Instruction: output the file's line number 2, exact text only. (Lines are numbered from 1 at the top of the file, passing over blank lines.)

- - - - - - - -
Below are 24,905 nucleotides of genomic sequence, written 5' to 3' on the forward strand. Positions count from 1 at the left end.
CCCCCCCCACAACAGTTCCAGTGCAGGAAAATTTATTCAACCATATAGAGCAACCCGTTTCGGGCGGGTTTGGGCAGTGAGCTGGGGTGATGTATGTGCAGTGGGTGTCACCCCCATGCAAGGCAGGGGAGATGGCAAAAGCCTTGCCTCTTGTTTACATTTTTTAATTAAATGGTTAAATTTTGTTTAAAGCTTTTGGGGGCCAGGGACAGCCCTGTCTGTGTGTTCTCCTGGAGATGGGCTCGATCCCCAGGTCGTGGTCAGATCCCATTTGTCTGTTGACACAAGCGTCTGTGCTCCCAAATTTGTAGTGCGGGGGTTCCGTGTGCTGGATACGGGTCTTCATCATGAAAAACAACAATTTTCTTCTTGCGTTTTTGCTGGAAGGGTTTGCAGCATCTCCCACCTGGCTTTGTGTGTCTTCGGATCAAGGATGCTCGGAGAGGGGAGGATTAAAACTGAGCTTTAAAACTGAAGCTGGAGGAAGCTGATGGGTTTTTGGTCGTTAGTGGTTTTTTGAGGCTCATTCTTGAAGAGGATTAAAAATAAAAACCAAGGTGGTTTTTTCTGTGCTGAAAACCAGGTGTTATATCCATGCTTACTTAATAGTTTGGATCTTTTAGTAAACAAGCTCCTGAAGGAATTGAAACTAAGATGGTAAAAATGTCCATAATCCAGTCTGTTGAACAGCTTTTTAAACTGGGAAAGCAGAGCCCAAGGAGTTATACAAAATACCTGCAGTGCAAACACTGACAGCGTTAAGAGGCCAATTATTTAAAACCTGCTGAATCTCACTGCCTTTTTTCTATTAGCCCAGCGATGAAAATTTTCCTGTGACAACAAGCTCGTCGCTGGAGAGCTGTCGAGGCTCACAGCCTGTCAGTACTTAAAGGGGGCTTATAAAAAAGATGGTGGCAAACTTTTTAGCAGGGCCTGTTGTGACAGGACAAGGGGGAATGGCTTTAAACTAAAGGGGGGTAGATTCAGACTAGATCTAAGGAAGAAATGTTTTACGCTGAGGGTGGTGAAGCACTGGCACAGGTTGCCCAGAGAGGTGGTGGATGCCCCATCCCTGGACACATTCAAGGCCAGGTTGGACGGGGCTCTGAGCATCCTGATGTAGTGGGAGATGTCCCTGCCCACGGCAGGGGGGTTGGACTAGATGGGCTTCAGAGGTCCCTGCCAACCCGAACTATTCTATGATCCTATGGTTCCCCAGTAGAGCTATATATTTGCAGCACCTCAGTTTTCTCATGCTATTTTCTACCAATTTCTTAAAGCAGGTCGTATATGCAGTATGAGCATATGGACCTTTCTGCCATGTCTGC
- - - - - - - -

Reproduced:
CCCCCCCCACAACAGTTCCAGTGCAGGAAAATTTATTCAACCATATAGAGCAACCCGTTTCGGGCGGGTTTGGGCAGTGAGCTGGGGTGATGTATGTGCAGTGGGTGTCACCCCCATGCAAGGCAGGGGAGATGGCAAAAGCCTTGCCTCTTGTTTACATTTTTTAATTAAATGGTTAAATTTTGTTTAAAGCTTTTGGGGGCCAGGGACAGCCCTGTCTGTGTGTTCTCCTGGAGATGGGCTCGATCCCCAGGTCGTGGTCAGATCCCATTTGTCTGTTGACACAAGCGTCTGTGCTCCCAAATTTGTAGTGCGGGGGTTCCGTGTGCTGGATACGGGTCTTCATCATGAAAAACAACAATTTTCTTCTTGCGTTTTTGCTGGAAGGGTTTGCAGCATCTCCCACCTGGCTTTGTGTGTCTTCGGATCAAGGATGCTCGGAGAGGGGAGGATTAAAACTGAGCTTTAAAACTGAAGCTGGAGGAAGCTGATGGGTTTTTGGTCGTTAGTGGTTTTTTGAGGCTCATTCTTGAAGAGGATTAAAAATAAAAACCAAGGTGGTTTTTTCTGTGCTGAAAACCAGGTGTTATATCCATGCTTACTTAATAGTTTGGATCTTTTAGTAAACAAGCTCCTGAAGGAATTGAAACTAAGATGGTAAAAATGTCCATAATCCAGTCTGTTGAACAGCTTTTTAAACTGGGAAAGCAGAGCCCAAGGAGTTATACAAAATACCTGCAGTGCAAACACTGACAGCGTTAAGAGGCCAATTATTTAAAACCTGCTGAATCTCACTGCCTTTTTTCTATTAGCCCAGCGATGAAAATTTTCCTGTGACAACAAGCTCGTCGCTGGAGAGCTGTCGAGGCTCACAGCCTGTCAGTACTTAAAGGGGGCTTATAAAAAAGATGGTGGCAAACTTTTTAGCAGGGCCTGTTGTGACAGGACAAGGGGGAATGGCTTTAAACTAAAGGGGGGTAGATTCAGACTAGATCTAAGGAAGAAATGTTTTACGCTGAGGGTGGTGAAGCACTGGCACAGGTTGCCCAGAGAGGTGGTGGATGCCCCATCCCTGGACACATTCAAGGCCAGGTTGGACGGGGCTCTGAGCATCCTGATGTAGTGGGAGATGTCCCTGCCCACGGCAGGGGGGTTGGACTAGATGGGCTTCAGAGGTCCCTGCCAACCCGAACTATTCTATGATCCTATGGTTCCCCAGTAGAGCTATATATTTGCAGCACCTCAGTTTTCTCATGCTATTTTCTACCAATTTCTTAAAGCAGGTCGTATATGCAGTATGAGCATATGGACCTTTCTGCCATGTCTGC